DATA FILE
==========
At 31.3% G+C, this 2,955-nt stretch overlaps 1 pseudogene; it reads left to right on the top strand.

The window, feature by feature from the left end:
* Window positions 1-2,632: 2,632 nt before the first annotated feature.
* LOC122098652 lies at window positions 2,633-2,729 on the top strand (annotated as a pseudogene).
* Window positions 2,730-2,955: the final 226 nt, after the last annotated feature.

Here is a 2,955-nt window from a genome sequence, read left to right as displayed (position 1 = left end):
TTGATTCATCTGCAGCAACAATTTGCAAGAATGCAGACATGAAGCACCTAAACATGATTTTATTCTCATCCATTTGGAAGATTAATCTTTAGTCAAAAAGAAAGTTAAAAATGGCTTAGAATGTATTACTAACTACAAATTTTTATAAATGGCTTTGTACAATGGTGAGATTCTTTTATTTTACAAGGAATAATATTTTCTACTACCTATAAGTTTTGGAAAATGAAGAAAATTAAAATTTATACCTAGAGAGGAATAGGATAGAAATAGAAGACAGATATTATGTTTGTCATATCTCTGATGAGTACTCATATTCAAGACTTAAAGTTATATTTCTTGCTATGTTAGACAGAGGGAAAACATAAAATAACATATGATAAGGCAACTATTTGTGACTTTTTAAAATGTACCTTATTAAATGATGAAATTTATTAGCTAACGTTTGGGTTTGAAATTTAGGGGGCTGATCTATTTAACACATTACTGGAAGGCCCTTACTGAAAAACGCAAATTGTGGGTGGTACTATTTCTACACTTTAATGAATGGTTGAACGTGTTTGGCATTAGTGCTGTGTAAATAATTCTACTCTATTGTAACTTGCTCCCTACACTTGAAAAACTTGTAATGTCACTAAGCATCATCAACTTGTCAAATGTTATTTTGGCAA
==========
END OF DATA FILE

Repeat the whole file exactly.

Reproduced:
At 31.3% G+C, this 2,955-nt stretch overlaps 1 pseudogene; it reads left to right on the top strand.

The window, feature by feature from the left end:
* Window positions 1-2,632: 2,632 nt before the first annotated feature.
* LOC122098652 lies at window positions 2,633-2,729 on the top strand (annotated as a pseudogene).
* Window positions 2,730-2,955: the final 226 nt, after the last annotated feature.

Here is a 2,955-nt window from a genome sequence, read left to right as displayed (position 1 = left end):
TTGATTCATCTGCAGCAACAATTTGCAAGAATGCAGACATGAAGCACCTAAACATGATTTTATTCTCATCCATTTGGAAGATTAATCTTTAGTCAAAAAGAAAGTTAAAAATGGCTTAGAATGTATTACTAACTACAAATTTTTATAAATGGCTTTGTACAATGGTGAGATTCTTTTATTTTACAAGGAATAATATTTTCTACTACCTATAAGTTTTGGAAAATGAAGAAAATTAAAATTTATACCTAGAGAGGAATAGGATAGAAATAGAAGACAGATATTATGTTTGTCATATCTCTGATGAGTACTCATATTCAAGACTTAAAGTTATATTTCTTGCTATGTTAGACAGAGGGAAAACATAAAATAACATATGATAAGGCAACTATTTGTGACTTTTTAAAATGTACCTTATTAAATGATGAAATTTATTAGCTAACGTTTGGGTTTGAAATTTAGGGGGCTGATCTATTTAACACATTACTGGAAGGCCCTTACTGAAAAACGCAAATTGTGGGTGGTACTATTTCTACACTTTAATGAATGGTTGAACGTGTTTGGCATTAGTGCTGTGTAAATAATTCTACTCTATTGTAACTTGCTCCCTACACTTGAAAAACTTGTAATGTCACTAAGCATCATCAACTTGTCAAATGTTATTTTGGCAA